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TYPES OF FOREIGN EXCHANGE

 What is foreign exchange? What is foreign exchange rate? In the business world, especially an international one, the use foreign exchange is quite frequent, and it is necessary for them to be updated on the latest news of these exchanges as their whole finance depends on this. So, what is it?

Foreign exchange is the currency of all the other countries except for your own. The money or legal tenders that the other country deals in is known as the foreign exchange and in order to make a payment to that country, you will have to exchange your currency with theirs. For instance, India’s currency is rupee but all the other currency like US Dollar, UK Pound and more will be the foreign exchange for us.

Foreign exchange rate is basically the rate at which you are exchanging one currency for another. Meaning, the price of one currency in respect of other. For instance, 1 US Dollar in India is of 70 rupees therefore, in India, the price of US Dollar is 70 rupees.

But how do we decide this rate and who is responsible for the fluctuations in these rates? How does the exchange rate system work? Well, there are three different systems that deals with the foreign exchange rate with different rules in each of them. Let’s study them in detail.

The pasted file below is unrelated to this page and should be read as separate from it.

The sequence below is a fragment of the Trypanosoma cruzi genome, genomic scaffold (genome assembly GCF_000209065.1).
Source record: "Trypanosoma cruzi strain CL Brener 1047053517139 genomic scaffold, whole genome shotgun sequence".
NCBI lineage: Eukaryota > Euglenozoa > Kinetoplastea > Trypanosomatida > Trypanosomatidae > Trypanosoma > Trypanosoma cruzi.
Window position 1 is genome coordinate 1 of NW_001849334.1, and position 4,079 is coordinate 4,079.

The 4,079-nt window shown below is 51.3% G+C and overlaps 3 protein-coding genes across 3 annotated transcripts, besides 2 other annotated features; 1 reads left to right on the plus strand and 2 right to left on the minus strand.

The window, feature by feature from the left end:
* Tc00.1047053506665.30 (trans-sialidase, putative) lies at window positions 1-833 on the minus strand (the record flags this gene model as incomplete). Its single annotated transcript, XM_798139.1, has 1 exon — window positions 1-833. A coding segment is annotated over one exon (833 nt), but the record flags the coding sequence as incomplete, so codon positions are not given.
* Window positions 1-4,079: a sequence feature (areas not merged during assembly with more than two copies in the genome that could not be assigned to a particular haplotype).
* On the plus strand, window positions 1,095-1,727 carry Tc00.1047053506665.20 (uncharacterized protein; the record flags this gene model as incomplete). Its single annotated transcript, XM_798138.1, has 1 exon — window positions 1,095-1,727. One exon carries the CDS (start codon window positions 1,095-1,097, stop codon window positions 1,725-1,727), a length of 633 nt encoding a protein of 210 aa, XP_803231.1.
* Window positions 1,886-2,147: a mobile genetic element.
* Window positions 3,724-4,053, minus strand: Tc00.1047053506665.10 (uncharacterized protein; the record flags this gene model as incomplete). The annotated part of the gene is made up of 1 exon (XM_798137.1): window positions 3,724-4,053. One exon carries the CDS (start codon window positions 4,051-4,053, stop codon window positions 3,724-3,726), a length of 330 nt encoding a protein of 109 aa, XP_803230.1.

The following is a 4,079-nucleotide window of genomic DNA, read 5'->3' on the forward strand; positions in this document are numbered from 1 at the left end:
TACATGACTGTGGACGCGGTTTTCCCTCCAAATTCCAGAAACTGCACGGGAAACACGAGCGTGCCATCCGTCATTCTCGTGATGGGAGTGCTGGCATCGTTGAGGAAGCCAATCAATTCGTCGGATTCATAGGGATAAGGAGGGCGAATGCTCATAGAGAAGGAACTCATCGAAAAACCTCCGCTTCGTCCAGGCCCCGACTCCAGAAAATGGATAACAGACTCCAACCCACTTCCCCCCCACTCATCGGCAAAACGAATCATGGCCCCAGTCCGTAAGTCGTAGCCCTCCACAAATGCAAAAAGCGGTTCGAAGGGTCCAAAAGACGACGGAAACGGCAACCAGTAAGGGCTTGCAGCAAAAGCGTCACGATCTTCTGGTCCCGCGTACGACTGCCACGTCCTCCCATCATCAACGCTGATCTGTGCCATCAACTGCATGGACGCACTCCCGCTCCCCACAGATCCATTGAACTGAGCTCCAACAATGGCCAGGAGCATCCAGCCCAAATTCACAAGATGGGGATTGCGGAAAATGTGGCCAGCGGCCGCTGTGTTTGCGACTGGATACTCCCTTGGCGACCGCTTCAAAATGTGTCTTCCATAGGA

FIXED EXCHANGE RATE SYSTEM

In this system, the rate of a currency is fixed by the government and no one else is allowed to interfere in their decision. The basic purpose of this system is to maintain stability in the rates. To maintain the rate fixed by the them, they buy the foreign currencies when the exchange rate is less and sells them off when the rate increases. For this, the government must maintain a large reserve with them so that they can buy the currencies whenever they desire.

Also, in this system, each country fixes their currency value in the terms of an ‘external standard’. This external currency can be anything, from gold to silver to any other country’s currency.

 

FLEXIBLE EXCHANGE RATE SYSTEM

Under this system, the exchange rate is set by the forces of demand and supply of the foreign exchange in the market. This system is also known as ‘floating exchange rate’. There is no government, or any other authority involved here to make a decision on the price of the foreign exchange. Therefore, the value of the currency fluctuates a lot in this system. The demand and supply of the currency in the market is affected by the interaction of thousand of associations like the banks, firms and others who buy and sell these currencies on a regular basis.

 

MANAGED FLOATING RATE SYSTEM

This is a system which is a combination of both the above systems. Here, the exchange rate is set by the market forces of demand and supply as well as the central bank influence on the prices through the intervention in the market. This system is also known as ‘dirty floating’. The central bank intervenes in the foreign exchange market to restrict the rates being fluctuated vastly. The aim is to keep the rates close to the targeted prices.